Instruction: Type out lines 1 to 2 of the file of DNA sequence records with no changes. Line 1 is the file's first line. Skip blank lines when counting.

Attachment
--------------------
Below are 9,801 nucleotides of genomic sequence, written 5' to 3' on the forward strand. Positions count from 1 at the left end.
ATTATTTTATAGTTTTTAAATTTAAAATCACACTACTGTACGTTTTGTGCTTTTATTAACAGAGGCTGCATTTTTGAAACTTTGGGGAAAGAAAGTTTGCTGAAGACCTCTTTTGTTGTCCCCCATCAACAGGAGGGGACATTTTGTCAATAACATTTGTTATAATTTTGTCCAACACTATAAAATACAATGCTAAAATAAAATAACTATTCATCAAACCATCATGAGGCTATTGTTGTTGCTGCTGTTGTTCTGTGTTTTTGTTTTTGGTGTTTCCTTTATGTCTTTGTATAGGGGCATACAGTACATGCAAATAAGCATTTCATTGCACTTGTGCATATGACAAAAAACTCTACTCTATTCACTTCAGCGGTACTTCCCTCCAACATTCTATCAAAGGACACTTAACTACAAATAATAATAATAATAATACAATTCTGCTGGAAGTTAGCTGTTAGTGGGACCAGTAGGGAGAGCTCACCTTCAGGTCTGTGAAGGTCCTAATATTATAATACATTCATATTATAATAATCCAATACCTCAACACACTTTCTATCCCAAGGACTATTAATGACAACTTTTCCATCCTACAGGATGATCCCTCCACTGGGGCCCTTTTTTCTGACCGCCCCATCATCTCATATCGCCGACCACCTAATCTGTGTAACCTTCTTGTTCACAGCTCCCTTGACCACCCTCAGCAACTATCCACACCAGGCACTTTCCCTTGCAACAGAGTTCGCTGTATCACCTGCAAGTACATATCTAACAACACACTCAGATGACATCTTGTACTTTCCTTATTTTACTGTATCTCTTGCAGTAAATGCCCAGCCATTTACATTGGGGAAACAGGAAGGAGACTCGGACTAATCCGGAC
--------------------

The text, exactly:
Below are 9,801 nucleotides of genomic sequence, written 5' to 3' on the forward strand. Positions count from 1 at the left end.
ATTATTTTATAGTTTTTAAATTTAAAATCACACTACTGTACGTTTTGTGCTTTTATTAACAGAGGCTGCATTTTTGAAACTTTGGGGAAAGAAAGTTTGCTGAAGACCTCTTTTGTTGTCCCCCATCAACAGGAGGGGACATTTTGTCAATAACATTTGTTATAATTTTGTCCAACACTATAAAATACAATGCTAAAATAAAATAACTATTCATCAAACCATCATGAGGCTATTGTTGTTGCTGCTGTTGTTCTGTGTTTTTGTTTTTGGTGTTTCCTTTATGTCTTTGTATAGGGGCATACAGTACATGCAAATAAGCATTTCATTGCACTTGTGCATATGACAAAAAACTCTACTCTATTCACTTCAGCGGTACTTCCCTCCAACATTCTATCAAAGGACACTTAACTACAAATAATAATAATAATAATACAATTCTGCTGGAAGTTAGCTGTTAGTGGGACCAGTAGGGAGAGCTCACCTTCAGGTCTGTGAAGGTCCTAATATTATAATACATTCATATTATAATAATCCAATACCTCAACACACTTTCTATCCCAAGGACTATTAATGACAACTTTTCCATCCTACAGGATGATCCCTCCACTGGGGCCCTTTTTTCTGACCGCCCCATCATCTCATATCGCCGACCACCTAATCTGTGTAACCTTCTTGTTCACAGCTCCCTTGACCACCCTCAGCAACTATCCACACCAGGCACTTTCCCTTGCAACAGAGTTCGCTGTATCACCTGCAAGTACATATCTAACAACACACTCAGATGACATCTTGTACTTTCCTTATTTTACTGTATCTCTTGCAGTAAATGCCCAGCCATTTACATTGGGGAAACAGGAAGGAGACTCGGACTAATCCGGAC